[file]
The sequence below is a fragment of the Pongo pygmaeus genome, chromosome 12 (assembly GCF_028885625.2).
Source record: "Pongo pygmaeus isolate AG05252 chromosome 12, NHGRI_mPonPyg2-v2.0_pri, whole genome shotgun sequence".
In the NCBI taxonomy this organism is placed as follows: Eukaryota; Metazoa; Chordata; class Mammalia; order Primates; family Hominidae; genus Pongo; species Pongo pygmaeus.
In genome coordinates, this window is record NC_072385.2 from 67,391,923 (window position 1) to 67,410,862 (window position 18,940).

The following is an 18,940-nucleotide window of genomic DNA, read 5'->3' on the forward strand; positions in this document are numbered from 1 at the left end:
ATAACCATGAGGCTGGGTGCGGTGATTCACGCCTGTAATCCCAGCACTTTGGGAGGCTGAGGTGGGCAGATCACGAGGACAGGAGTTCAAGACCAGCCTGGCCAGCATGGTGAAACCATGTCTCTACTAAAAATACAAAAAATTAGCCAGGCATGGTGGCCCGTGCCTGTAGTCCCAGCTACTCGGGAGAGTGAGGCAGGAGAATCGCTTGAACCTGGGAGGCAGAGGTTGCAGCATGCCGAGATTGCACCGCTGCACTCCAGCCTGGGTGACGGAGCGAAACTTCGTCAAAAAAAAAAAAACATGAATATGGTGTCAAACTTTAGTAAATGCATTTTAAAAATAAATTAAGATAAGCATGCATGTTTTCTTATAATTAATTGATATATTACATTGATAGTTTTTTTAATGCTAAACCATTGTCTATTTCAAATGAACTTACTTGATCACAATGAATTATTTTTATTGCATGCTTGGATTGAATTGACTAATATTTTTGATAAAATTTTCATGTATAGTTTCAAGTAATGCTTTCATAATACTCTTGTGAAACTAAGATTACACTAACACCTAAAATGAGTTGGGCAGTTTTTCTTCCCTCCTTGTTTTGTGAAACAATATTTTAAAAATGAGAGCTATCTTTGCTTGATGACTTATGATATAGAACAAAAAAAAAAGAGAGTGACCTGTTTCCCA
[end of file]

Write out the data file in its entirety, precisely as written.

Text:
The sequence below is a fragment of the Pongo pygmaeus genome, chromosome 12 (assembly GCF_028885625.2).
Source record: "Pongo pygmaeus isolate AG05252 chromosome 12, NHGRI_mPonPyg2-v2.0_pri, whole genome shotgun sequence".
In the NCBI taxonomy this organism is placed as follows: Eukaryota; Metazoa; Chordata; class Mammalia; order Primates; family Hominidae; genus Pongo; species Pongo pygmaeus.
In genome coordinates, this window is record NC_072385.2 from 67,391,923 (window position 1) to 67,410,862 (window position 18,940).

The following is an 18,940-nucleotide window of genomic DNA, read 5'->3' on the forward strand; positions in this document are numbered from 1 at the left end:
ATAACCATGAGGCTGGGTGCGGTGATTCACGCCTGTAATCCCAGCACTTTGGGAGGCTGAGGTGGGCAGATCACGAGGACAGGAGTTCAAGACCAGCCTGGCCAGCATGGTGAAACCATGTCTCTACTAAAAATACAAAAAATTAGCCAGGCATGGTGGCCCGTGCCTGTAGTCCCAGCTACTCGGGAGAGTGAGGCAGGAGAATCGCTTGAACCTGGGAGGCAGAGGTTGCAGCATGCCGAGATTGCACCGCTGCACTCCAGCCTGGGTGACGGAGCGAAACTTCGTCAAAAAAAAAAAAACATGAATATGGTGTCAAACTTTAGTAAATGCATTTTAAAAATAAATTAAGATAAGCATGCATGTTTTCTTATAATTAATTGATATATTACATTGATAGTTTTTTTAATGCTAAACCATTGTCTATTTCAAATGAACTTACTTGATCACAATGAATTATTTTTATTGCATGCTTGGATTGAATTGACTAATATTTTTGATAAAATTTTCATGTATAGTTTCAAGTAATGCTTTCATAATACTCTTGTGAAACTAAGATTACACTAACACCTAAAATGAGTTGGGCAGTTTTTCTTCCCTCCTTGTTTTGTGAAACAATATTTTAAAAATGAGAGCTATCTTTGCTTGATGACTTATGATATAGAACAAAAAAAAAAGAGAGTGACCTGTTTCCCA